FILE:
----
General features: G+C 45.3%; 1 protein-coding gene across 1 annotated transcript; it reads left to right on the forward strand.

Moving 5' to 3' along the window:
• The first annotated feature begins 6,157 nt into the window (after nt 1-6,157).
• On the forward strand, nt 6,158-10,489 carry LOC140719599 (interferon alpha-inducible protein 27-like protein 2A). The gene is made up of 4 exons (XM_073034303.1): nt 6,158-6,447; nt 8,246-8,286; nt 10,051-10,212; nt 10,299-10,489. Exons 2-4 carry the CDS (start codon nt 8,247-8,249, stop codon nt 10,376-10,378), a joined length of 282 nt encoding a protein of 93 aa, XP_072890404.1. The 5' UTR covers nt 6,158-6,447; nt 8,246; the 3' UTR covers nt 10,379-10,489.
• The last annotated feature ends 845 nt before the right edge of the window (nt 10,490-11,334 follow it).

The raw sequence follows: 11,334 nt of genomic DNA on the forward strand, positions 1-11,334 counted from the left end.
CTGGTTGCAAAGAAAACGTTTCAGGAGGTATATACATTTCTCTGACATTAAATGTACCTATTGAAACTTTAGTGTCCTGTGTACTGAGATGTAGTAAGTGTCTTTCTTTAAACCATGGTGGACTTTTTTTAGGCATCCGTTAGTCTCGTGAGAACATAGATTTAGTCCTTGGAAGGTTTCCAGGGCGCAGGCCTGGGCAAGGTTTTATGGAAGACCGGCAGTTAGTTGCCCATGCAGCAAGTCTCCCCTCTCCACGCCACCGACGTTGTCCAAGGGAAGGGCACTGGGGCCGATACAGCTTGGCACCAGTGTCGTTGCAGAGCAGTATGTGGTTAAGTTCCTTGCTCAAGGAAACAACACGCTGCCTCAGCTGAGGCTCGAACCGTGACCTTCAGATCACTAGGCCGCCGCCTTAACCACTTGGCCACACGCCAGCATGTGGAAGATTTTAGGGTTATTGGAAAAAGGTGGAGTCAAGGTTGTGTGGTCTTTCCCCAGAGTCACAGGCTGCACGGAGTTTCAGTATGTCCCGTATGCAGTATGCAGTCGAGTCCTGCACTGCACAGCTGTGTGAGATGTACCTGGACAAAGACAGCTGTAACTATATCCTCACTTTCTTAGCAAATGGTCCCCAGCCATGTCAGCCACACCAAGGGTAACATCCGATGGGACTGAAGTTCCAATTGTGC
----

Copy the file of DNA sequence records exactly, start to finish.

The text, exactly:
General features: G+C 45.3%; 1 protein-coding gene across 1 annotated transcript; it reads left to right on the forward strand.

Moving 5' to 3' along the window:
• The first annotated feature begins 6,157 nt into the window (after nt 1-6,157).
• On the forward strand, nt 6,158-10,489 carry LOC140719599 (interferon alpha-inducible protein 27-like protein 2A). The gene is made up of 4 exons (XM_073034303.1): nt 6,158-6,447; nt 8,246-8,286; nt 10,051-10,212; nt 10,299-10,489. Exons 2-4 carry the CDS (start codon nt 8,247-8,249, stop codon nt 10,376-10,378), a joined length of 282 nt encoding a protein of 93 aa, XP_072890404.1. The 5' UTR covers nt 6,158-6,447; nt 8,246; the 3' UTR covers nt 10,379-10,489.
• The last annotated feature ends 845 nt before the right edge of the window (nt 10,490-11,334 follow it).

The raw sequence follows: 11,334 nt of genomic DNA on the forward strand, positions 1-11,334 counted from the left end.
CTGGTTGCAAAGAAAACGTTTCAGGAGGTATATACATTTCTCTGACATTAAATGTACCTATTGAAACTTTAGTGTCCTGTGTACTGAGATGTAGTAAGTGTCTTTCTTTAAACCATGGTGGACTTTTTTTAGGCATCCGTTAGTCTCGTGAGAACATAGATTTAGTCCTTGGAAGGTTTCCAGGGCGCAGGCCTGGGCAAGGTTTTATGGAAGACCGGCAGTTAGTTGCCCATGCAGCAAGTCTCCCCTCTCCACGCCACCGACGTTGTCCAAGGGAAGGGCACTGGGGCCGATACAGCTTGGCACCAGTGTCGTTGCAGAGCAGTATGTGGTTAAGTTCCTTGCTCAAGGAAACAACACGCTGCCTCAGCTGAGGCTCGAACCGTGACCTTCAGATCACTAGGCCGCCGCCTTAACCACTTGGCCACACGCCAGCATGTGGAAGATTTTAGGGTTATTGGAAAAAGGTGGAGTCAAGGTTGTGTGGTCTTTCCCCAGAGTCACAGGCTGCACGGAGTTTCAGTATGTCCCGTATGCAGTATGCAGTCGAGTCCTGCACTGCACAGCTGTGTGAGATGTACCTGGACAAAGACAGCTGTAACTATATCCTCACTTTCTTAGCAAATGGTCCCCAGCCATGTCAGCCACACCAAGGGTAACATCCGATGGGACTGAAGTTCCAATTGTGC